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Like most other marketing books, this intriguing but unconvincing volume dwells on botched ad campaigns, implying that those campaigns would have triumphed if only the advertiser had sought the authors' advice. In this case, all the reviled efforts overlooked "the most powerful marketing force in the world": word-of-mouth. "Everybody talks to everybody else about products every day," writes Balter, founder of three-year-old BzzAgent Inc., which enlists earnest volunteers to spread the gospel about products that the firm is hired to promote. Balter argues that the fact that BzzAgents actually tell people, "I'm a BzzAgent, and I'm pushing this product" aids the credibility of both the products and their advocates, with the result that Bzz campaigns succeed where shill campaigns (which employ paid actors) backfire. That may be true, but this volume doesn't adequately make the case that sincerity and product samples constitute a marketing revolution: the book's slapdash, "admittedly nonscientific" analysis is backed by little more than enthusiasm, quotes from The Tipping Point and three years of BzzAgent anecdotes. Balter's gee-whiz, narcissistic writing voice won't help win converts, either. (Though Butman is a coauthor, Balter narrates the book in the first person.) While it aspires to reorient current thinking on consumerism and social interaction, it's clear that this book's true purpose is to serve as a 210-page BzzAgent ad. (Nov.)
Copyright © Reed Business Information, a division of Reed Elsevier Inc. All rights reserved. --This text refers to an out of print or unavailable edition of this title.
Why is it that normally talented, even cutting--edge innovators feel compelled to exhibit logorrhea when pen is poised over paper? Such is the case with Balter, who, with the aid of writer Butman, crystallizes his practice of word-of-mouth marketing. The concept is unique and differentiated from buzz by its credibility, its emphasis on genuine storytelling, and its theme: "not 100% goodness 100% of the time." There's research (and bottom-line sales results) that proves his points about the benefits of "one big cocktail party." But he spoils the effect by, in Seth Godin-esque fashion, choosing to insert a fictional account of Bardo, the perfect target customer; SparklyPerfect, a new product; and Annie, the designated marketer. First, a straight-out-of-fantasyland narrative goes against the honesty-is-our-policy foundation of word-of-mouth marketing. Second, real-life case histories--as with Apple iPod and its battery and the Coke C2 debacle--drive home the premise far better than any novel; real experiences and real perceptions make the product sing. Barbara Jacobs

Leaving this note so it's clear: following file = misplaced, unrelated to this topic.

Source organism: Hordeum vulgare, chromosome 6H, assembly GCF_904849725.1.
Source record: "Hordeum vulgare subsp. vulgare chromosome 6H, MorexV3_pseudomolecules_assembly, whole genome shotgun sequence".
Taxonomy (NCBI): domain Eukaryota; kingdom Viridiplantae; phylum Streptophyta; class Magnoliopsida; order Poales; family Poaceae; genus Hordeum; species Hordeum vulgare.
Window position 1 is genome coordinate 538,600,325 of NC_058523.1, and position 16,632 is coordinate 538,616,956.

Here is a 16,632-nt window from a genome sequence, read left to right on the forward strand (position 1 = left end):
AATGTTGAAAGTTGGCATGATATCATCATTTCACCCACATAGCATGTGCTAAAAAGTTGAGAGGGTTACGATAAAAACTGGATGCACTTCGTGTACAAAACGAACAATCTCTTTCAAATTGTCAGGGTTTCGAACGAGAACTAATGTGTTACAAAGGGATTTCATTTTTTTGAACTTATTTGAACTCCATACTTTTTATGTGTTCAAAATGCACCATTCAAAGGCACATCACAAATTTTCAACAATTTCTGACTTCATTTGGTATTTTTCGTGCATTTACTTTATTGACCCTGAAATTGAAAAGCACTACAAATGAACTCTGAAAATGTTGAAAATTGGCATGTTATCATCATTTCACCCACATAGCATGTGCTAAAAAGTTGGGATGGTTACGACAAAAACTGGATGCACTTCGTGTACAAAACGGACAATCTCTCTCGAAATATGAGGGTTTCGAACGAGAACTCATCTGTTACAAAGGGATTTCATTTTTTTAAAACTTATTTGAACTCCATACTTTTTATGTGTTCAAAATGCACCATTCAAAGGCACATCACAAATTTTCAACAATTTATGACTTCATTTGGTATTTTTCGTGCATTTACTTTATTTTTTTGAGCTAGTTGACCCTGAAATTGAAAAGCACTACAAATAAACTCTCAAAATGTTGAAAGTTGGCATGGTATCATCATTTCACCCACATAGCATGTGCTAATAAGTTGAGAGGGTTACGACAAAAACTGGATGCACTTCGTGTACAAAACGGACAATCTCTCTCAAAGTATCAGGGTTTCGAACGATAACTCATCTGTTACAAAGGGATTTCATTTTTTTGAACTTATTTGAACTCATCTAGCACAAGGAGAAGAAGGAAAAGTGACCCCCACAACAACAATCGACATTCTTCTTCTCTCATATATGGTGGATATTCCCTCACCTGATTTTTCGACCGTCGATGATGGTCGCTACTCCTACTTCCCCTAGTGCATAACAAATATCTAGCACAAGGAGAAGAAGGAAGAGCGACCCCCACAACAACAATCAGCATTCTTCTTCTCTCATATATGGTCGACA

Copyright © American Library Association. All rights reserved --This text refers to an out of print or unavailable edition of this title.
I own a small retail business and picked this book up because I thought it might have some marketing ideas that I wasn't already using.
It didn't. Read more
In this book Dave Balter talks primarily about his BzzAgent word-of-mouth agency experiences and details how the agency conducts campaigns for clients. Read morePublished on October 14, 2009 by The Marketing Guy Who Drives Sales -r
An excellent take on word-of-mouth marketing from a leader in the field. Through a step-by-step account of a fictional marketing campaign and real-life anecdotes, Balter conveys... Read morePublished on February 2, 2009 by Lois Lain
It doesn't take very long to see that word-of-mouth is really what drives our purchases. Everything from the employee recommendations on the wiki to amazon's user reviews, from... Read morePublished on January 5, 2009 by sknep
Grapevine is a book peppered with case studies and practical information from start to finish. It is a business book that you want to read cover-to-cover and what I found most... Read morePublished on August 25, 2008 by Starting Out
Grapevine is centered around the idea that people are naturally inclined to talk about products. David Balter stresses importance of word-of-mouth, and even more importantly, the... Read morePublished on January 26, 2007 by Ilya Grigorik
Trying to find a new dentist in town? Need to know a great hole-in-the wall eatery? You're probably banking on someone's recommendation more than anything else. Read morePublished on January 9, 2007 by F. Newton
Dave Balter is a genius. This book captures his passion for an industry that he is seeking to shape and define with integrity. Read morePublished on September 18, 2006 by AZ Book Fan
This book is simply an ego boost for the author. I found absolutely nothing I could use in my own business, but was
vaguely impressed with the writers "word of mouth"... Read more